What does Victor Hugo and a colourful religion of non violent vegetarians in Vietnam have in common? Most people would probably assume, very little. That is, until you learn about the region of Cao Dai.
Cao Dai is a peaceful religion prominent in Vietnam that preaches worship of ancestors, non violence and vegetarianism. Cao Dai is a fascinating blend of religions; Christianity, Confucianism, and Buddhism are blended and interlinked, creating something truly unique.
Followers of Cai Dai believe in the coming of an age called The Great Amnesty. This is the unity of all world religions, creating universal peace for mankind. And considering the great degree of similarity between all human religions, as well as the death and destruction created when religions clash, it is a very beautiful idea indeed.
Followers of Cai Dai believe that God has revealed himself to humanity several times throughout human history, and that these people have become prophets in different human religions – yet the God of all these different religions is actually the same entity. Cao Dai is divided into angels, saints, immortals and Buddhas. Jesus, Victor Hugo, Confucius and Joan of Arc among others are just an example of some of the religions saints.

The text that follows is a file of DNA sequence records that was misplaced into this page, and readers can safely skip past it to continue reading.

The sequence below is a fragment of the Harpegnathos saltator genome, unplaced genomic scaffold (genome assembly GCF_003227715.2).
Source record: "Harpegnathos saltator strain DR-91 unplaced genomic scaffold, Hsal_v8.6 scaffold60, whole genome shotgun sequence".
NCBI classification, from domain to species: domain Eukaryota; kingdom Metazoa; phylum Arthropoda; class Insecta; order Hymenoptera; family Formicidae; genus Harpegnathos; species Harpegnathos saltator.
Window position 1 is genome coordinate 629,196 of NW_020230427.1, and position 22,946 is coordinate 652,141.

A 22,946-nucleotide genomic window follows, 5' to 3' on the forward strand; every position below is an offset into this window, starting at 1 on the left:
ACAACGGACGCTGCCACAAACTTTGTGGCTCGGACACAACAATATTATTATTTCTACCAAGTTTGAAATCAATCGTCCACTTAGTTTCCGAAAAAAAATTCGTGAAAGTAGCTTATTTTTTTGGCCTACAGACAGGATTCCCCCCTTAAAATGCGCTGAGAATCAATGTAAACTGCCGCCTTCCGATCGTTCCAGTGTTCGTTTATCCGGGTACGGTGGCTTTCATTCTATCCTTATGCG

That is just the briefest overview if the Cao Dai religion, one which I find immensely interesting. Even more interesting than the unique blend of religions into one is actually visiting one of their temples.
Visiting a Cao Dai Temple
The headquarters of the Cao Dai religion is based in the town of Tay Ninh, northwest of Ho Chi Minh City. You can visit the temple on a day trip from HCMC. We visited on a tour that visited both the Cai Dai Temple and the Cu Chi Tunnels.
The structure of the temple itself is absolutely mind blowing. Just like the religion itself, the temple combines different styles from around the world to create something unique and beautiful. The main temple is a blend of French colonial style, a Chinese temple, and an Islamic mosque. The temple is brightly coloured and dragons, flowers, and the symbolic divine eye.
Worshippers attend the temple for prayers four times daily, dressed in spectacular and colourful robes, and tour groups are welcome to view the prayers from upstairs balcony. Photography is permitted but please do not use a flash as it can disturb the worshippers.
If you only have time to visit one temple in Vietnam, I highly recommend that it be this one.